Julia Metag
Julia Metag
Professor of Communication Science, University of Muenster
Verified email at uni-muenster.de - Homepage
Cited by
Cited by
Global Warming’s Five Germanys. A Typology of Germans’ Views on Climate Change and their Patterns of Media Use and Information
J Metag, T Füchslin, MS Schäfer
Public Understanding of Science, 2017
Framing emerging technologies: risk perceptions of nanotechnology in the German press
A Donk, J Metag, M Kohring, F Marcinkowski
Science Communication 34 (1), 5-29, 2012
Perceptions of climate change imagery: Evoked salience and self-efficacy in Germany, Switzerland, and Austria
J Metag, MS Schäfer, T Füchslin, T Barsuhn, K Kleinen-von Königslöw
Science Communication 38 (2), 197-227, 2016
Why do candidates use online media in constituency campaigning? An application of the theory of planned behavior
F Marcinkowski, J Metag
Journal of Information Technology & Politics 11 (2), 151-168, 2014
The special case of Switzerland: Swiss politicians on Twitter
A Rauchfleisch, J Metag
New Media & Society 18 (10), 2413-2431, 2016
The different audiences of science communication: A segmentation analysis of the Swiss population’s perceptions of science and their information and media use patterns
MS Schäfer, T Füchslin, J Metag, S Kristiansen, A Rauchfleisch
Public Understanding of Science 27 (7), 836-856, 2018
Technophobia towards emerging technologies? A comparative analysis of the media coverage of nanotechnology in Austria, Switzerland and Germany
J Metag, F Marcinkowski
Journalism 15 (4), 463-481, 2014
Strategic, structural, and individual determinants of online campaigning in German elections
J Metag, F Marcinkowski
Policy & Internet 4 (3-4), 136-158, 2012
Das Bild der Nanotechnologie in deutschen Printmedien. Eine frameanalytische Langzeitstudie
M Kohring, F Marcinkowski, A Donk, J Metag, A Friedemann
Publizistik 56 (2), 199-219, 2011
Lassen sich mit dem Internet Wählerstimmen gewinnen?
F Marcinkowski, J Metag
Publizistik 58 (1), 23-44, 2013
Journalists’ Use of Political Tweets. Functions for journalistic work and the role of perceived influences
J Metag, A Rauchfleisch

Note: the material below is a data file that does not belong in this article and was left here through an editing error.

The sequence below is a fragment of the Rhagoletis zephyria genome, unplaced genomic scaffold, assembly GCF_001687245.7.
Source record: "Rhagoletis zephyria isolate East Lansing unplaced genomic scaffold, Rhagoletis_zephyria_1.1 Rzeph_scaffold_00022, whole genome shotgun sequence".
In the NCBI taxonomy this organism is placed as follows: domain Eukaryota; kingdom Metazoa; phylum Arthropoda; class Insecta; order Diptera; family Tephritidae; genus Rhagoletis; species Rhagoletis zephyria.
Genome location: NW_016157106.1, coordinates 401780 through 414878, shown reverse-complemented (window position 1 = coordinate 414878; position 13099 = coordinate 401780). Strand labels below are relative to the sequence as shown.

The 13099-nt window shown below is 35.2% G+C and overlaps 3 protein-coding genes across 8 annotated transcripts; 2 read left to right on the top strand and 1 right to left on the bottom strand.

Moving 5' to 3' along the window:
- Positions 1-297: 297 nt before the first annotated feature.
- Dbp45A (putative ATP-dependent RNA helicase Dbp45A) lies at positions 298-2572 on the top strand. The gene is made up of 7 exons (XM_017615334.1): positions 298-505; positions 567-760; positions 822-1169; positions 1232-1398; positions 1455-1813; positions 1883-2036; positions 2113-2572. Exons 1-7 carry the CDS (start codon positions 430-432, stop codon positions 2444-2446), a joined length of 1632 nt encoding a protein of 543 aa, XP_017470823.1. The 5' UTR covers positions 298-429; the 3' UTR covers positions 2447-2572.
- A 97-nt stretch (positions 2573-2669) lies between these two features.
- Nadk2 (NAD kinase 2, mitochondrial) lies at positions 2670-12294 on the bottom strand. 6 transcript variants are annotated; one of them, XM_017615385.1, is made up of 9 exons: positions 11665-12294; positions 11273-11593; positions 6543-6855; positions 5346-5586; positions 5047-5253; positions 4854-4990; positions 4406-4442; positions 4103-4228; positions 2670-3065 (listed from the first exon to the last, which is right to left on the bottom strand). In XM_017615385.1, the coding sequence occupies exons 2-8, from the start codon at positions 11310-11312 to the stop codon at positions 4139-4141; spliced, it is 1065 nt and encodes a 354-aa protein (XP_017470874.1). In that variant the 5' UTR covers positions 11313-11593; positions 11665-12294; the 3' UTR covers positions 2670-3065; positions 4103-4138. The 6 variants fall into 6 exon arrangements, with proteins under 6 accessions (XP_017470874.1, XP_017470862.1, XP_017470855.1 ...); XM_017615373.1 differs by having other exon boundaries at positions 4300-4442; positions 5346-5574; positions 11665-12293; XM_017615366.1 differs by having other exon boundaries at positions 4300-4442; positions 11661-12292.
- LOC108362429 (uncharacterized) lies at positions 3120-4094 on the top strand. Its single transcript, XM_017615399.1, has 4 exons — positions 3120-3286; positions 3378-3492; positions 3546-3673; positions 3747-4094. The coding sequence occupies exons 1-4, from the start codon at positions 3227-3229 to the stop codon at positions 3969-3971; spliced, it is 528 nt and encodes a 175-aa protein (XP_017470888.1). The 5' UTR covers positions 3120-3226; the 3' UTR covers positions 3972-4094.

Digital Journalism, 2016
Brute force effects of mass media presence and social media activity on electoral outcome
M Kovic, A Rauchfleisch, J Metag, C Caspar, J Szenogrady
Journal of Information Technology & Politics 14 (4), 348-371, 2017
How journalists verify user-generated content during terrorist crises. Analyzing Twitter communication during the Brussels attacks
A Rauchfleisch, X Artho, J Metag, S Post, MS Schäfer
Social Media+ Society 3 (3), 2056305117717888, 2017
Selling science 2.0: What scientific projects receive crowdfunding online?
MS Schäfer, J Metag, J Feustle, L Herzog
Public Understanding of Science 27 (5), 496-514, 2018
Hochschulen zwischen Social Media-Spezialisten und Online-Verweigerern. Eine Analyse der Online-Kommunikation promotionsberechtigter Hochschulen in Deutschland, Österreich und …
J Metag, MS Schäfer
SCM Studies in Communication and Media 6 (2), 160-195, 2017
Content Analysis Methods for Assessing Climate Change Communication and Media Portrayals
J Metag
Oxford Research Encyclopedia of Climate Science, 2016
Rezeption und Wirkung öffentlicher Wissenschaftskommunikation
J Metag
Forschungsfeld Wissenschaftskommunikation, 251-274, 2017
Who wants to be a citizen scientist? Identifying the potential of citizen science and target segments in Switzerland
T Füchslin, MS Schäfer, J Metag
Public Understanding of Science 28 (6), 652-668, 2019
Forschungsfeld Hochschulkommunikation
B Fähnrich, J Metag, S Post, MS Schäfer
Springer, 2019
Audience segments in environmental and science communication: Recent findings and future perspectives
J Metag, MS Schäfer
Environmental Communication 12 (8), 995-1004, 2018
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